In this season of Halloween, there's much debate about what is the spookiest song ever recorded.
It certainly ain't "The Monster Mash."
I believe in my heart that honor belongs to The Flamingos’ “I Only Have Eyes For You.” This is a ‘50s classic that I first heard as a very young child.
Its ghostly but gorgeous melody and the harmonies are nothing short of otherworldly. But even more strange are the do-wop nonsense syllables that sound like jungle chants Are they saying Beelzebub at the end of every line in the verses? Or are they just singing "she-bop she-bop" ? You decide.
Back in 1994 when reviewing Rhino Records' first Doo-Wop Box, Here's what I said about this song:
... one night last winter I was driving alone on a rainy night, listening, for reasons I don't remember, to an oldies station, which happened to play "I Only Have Eyes for You" by The Flamingos.
There's a strumming of three guitar chords, followed by the steady beat of a piano. Singer [Nate Nelson] comes in singing effortlessly, "My love must be a kind of blind love/I can't see anyone but you," as if he's got to justify what he has to say.
Then the group responds with unintelligible, almost discordant syllables, like some kind of eerie voodoo chant. All this before Hunt starts the first verse, invoking celestial bodies.
By the end of the song, all five Flamingos are gushing the beautiful melody, the falsetto going nuts as if possessed by the loa of high register. It almost seems that the group is having the aural equivalent of a simultaneous orgasm, right there in the echo chamber.
But way before the song got to this point on that rainy Santa Fe night, I was transported into the past, reliving a buried memory of being a 5-year-old kid, listening to a radio late at night to a sound that was alluring and forbidding at the same time ...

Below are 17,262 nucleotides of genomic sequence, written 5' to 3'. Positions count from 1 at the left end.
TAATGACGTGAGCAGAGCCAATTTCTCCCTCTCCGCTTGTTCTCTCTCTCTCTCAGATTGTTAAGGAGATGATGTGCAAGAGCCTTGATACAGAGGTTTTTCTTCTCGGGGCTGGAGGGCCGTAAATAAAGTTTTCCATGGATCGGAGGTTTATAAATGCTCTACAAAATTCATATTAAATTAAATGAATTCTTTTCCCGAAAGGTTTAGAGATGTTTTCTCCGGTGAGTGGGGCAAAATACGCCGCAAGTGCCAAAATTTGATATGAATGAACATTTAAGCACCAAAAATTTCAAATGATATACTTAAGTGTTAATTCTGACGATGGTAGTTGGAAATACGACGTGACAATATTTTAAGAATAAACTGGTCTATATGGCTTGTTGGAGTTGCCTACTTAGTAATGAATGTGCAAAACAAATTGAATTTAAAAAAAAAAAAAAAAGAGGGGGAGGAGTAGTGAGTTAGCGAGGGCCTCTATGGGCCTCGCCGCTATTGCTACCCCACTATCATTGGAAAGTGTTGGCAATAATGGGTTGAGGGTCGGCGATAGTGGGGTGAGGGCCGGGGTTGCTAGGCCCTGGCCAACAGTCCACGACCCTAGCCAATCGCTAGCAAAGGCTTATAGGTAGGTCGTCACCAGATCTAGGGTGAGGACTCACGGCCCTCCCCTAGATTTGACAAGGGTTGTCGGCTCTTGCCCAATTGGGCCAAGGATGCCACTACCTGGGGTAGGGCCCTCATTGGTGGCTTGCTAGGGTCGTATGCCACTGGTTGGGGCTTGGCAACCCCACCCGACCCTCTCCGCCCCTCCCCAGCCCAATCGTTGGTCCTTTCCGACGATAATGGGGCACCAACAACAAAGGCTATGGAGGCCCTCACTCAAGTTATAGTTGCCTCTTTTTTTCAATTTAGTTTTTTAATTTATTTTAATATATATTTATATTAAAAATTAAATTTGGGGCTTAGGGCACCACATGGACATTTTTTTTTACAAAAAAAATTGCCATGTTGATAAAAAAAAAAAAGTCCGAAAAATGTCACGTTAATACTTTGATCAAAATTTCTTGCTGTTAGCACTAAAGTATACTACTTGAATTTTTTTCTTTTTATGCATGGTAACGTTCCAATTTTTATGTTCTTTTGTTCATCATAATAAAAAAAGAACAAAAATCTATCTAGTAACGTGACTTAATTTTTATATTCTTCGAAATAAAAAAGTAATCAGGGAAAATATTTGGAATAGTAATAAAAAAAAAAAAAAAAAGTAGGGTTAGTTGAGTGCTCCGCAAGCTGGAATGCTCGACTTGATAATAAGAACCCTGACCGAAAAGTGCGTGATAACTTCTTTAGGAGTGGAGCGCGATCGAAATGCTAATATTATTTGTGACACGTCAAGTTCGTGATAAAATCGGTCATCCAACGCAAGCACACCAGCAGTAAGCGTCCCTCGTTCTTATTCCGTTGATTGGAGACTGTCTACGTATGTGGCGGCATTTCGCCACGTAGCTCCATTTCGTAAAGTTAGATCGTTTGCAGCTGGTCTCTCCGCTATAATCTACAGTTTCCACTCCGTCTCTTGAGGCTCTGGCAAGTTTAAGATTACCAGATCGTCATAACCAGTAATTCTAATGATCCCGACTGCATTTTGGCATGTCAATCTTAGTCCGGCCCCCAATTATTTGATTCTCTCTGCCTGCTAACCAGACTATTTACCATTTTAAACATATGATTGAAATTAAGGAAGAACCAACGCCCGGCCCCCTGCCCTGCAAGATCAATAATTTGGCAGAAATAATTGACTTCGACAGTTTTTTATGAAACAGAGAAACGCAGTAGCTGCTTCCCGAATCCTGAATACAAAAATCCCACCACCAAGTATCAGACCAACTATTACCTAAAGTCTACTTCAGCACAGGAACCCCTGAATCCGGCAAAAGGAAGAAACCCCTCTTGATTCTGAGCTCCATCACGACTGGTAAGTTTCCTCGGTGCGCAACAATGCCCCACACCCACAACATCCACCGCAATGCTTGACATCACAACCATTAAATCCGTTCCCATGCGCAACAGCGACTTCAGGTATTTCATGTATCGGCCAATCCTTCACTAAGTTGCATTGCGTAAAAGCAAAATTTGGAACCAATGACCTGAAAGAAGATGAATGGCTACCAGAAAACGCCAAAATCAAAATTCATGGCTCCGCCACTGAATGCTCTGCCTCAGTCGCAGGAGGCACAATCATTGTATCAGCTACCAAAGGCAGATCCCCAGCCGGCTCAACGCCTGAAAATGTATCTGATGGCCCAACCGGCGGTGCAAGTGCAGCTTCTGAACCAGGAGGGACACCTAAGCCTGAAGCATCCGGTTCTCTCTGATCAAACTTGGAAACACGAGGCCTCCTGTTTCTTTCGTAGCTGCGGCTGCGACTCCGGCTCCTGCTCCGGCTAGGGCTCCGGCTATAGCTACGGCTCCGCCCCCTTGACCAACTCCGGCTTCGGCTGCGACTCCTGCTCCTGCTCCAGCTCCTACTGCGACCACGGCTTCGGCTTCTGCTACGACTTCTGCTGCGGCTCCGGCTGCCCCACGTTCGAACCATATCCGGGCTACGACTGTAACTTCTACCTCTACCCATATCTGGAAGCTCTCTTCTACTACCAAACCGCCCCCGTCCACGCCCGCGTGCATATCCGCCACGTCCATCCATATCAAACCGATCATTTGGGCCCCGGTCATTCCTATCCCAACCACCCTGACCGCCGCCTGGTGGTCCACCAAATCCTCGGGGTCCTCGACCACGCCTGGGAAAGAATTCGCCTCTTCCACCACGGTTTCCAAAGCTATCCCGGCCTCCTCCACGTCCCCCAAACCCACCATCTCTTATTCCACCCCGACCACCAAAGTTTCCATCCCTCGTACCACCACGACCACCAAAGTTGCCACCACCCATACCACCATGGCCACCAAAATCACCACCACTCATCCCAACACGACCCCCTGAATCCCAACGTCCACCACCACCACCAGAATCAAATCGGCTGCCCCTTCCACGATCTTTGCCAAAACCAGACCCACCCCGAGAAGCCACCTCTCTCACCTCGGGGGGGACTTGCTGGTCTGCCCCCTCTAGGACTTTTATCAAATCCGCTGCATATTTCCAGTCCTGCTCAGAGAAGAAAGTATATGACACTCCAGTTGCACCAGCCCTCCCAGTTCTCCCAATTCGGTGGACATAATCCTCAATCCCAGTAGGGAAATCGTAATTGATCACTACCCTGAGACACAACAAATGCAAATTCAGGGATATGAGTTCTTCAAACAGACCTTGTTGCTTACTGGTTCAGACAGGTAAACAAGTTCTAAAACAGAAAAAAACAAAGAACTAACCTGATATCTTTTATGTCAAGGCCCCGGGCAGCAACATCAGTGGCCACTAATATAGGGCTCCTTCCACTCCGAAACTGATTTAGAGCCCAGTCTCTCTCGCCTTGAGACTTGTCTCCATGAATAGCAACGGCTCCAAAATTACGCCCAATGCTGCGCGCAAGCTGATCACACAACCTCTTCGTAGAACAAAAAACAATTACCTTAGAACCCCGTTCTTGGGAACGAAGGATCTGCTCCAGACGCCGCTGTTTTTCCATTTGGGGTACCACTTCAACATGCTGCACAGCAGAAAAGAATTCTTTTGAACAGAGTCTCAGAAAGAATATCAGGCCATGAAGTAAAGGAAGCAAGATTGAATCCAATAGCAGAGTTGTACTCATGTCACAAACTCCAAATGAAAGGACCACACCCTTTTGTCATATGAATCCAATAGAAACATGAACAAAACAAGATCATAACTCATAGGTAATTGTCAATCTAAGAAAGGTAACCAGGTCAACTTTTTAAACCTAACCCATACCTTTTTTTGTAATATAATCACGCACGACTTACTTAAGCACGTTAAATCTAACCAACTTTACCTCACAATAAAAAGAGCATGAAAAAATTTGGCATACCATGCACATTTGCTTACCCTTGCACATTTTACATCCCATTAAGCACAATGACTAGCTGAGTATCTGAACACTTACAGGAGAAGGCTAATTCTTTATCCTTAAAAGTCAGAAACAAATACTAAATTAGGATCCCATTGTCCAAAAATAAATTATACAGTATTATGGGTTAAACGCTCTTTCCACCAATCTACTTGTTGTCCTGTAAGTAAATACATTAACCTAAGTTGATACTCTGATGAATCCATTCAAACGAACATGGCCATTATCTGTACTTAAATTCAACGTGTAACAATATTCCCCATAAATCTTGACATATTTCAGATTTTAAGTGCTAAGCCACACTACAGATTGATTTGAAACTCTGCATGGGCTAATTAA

The official Flamingos web site describes how the arrangement for this song came to be:
[Singer and guitarist Terry Johnson] lamented to Nate Nelson about what to do with the song, to which Nate suggested incorporating the Russian anthem “Song of the Volga Boatmen.” Nate, whose nickname was “lips,” was known for his snide jokes and wry sense of humor. Terry disregarded the remark and went back to his room at the Cecil [a hotel in Harlem] to try to figure out an arrangement on his guitar. Laying in his bed with the guitar across his body, he fell asleep. “By the time I awoke,” Terry recalls, “God had given me the arrangement in a dream.” A few chords Terry had been strumming before he dosed off, a bass-line variation of the “Volga Boatmen” song and an ethereal vocal background idea came together quickly after Terry had woken his colleagues to muster for an impromptu rehearsal. The evolution of Terry’s arrangement of “I Only Have Eyes For You” was at first met with ridicule from the other Flamingos, then mild reluctance from the record label, but shortly after release, the record began to garner airplay in Philly. If any other recording by any other artist had been claimed to come from God, in a dream, the story would likely be quickly dismissed. Listening to The Flamingos’ version of “I Only Have Eyes For You,” its origin almost seems obvious.
As for the songwriters, "I Only Have Eyes for You" was written by the team of Harry Warren and Al Dubin, who are best known for Broadway show tunes. The two also are responsible for "Lullaby of Broadway" and “We’re In the Money.”
Warren also wrote “That’s Amore,” “Chattanooga Choo Choo,” “You Must Have Been a Beautiful Baby” (with Johnny Mercer) and, for television, “The Legend of Wyatt Earp.”
Dubin, back in the 1920s,wrote "Tiptoe Through the Tulips."
Wherever it came from, "I Only Have Eyes For You," as performed by The Flamingos still gives me the shivers.
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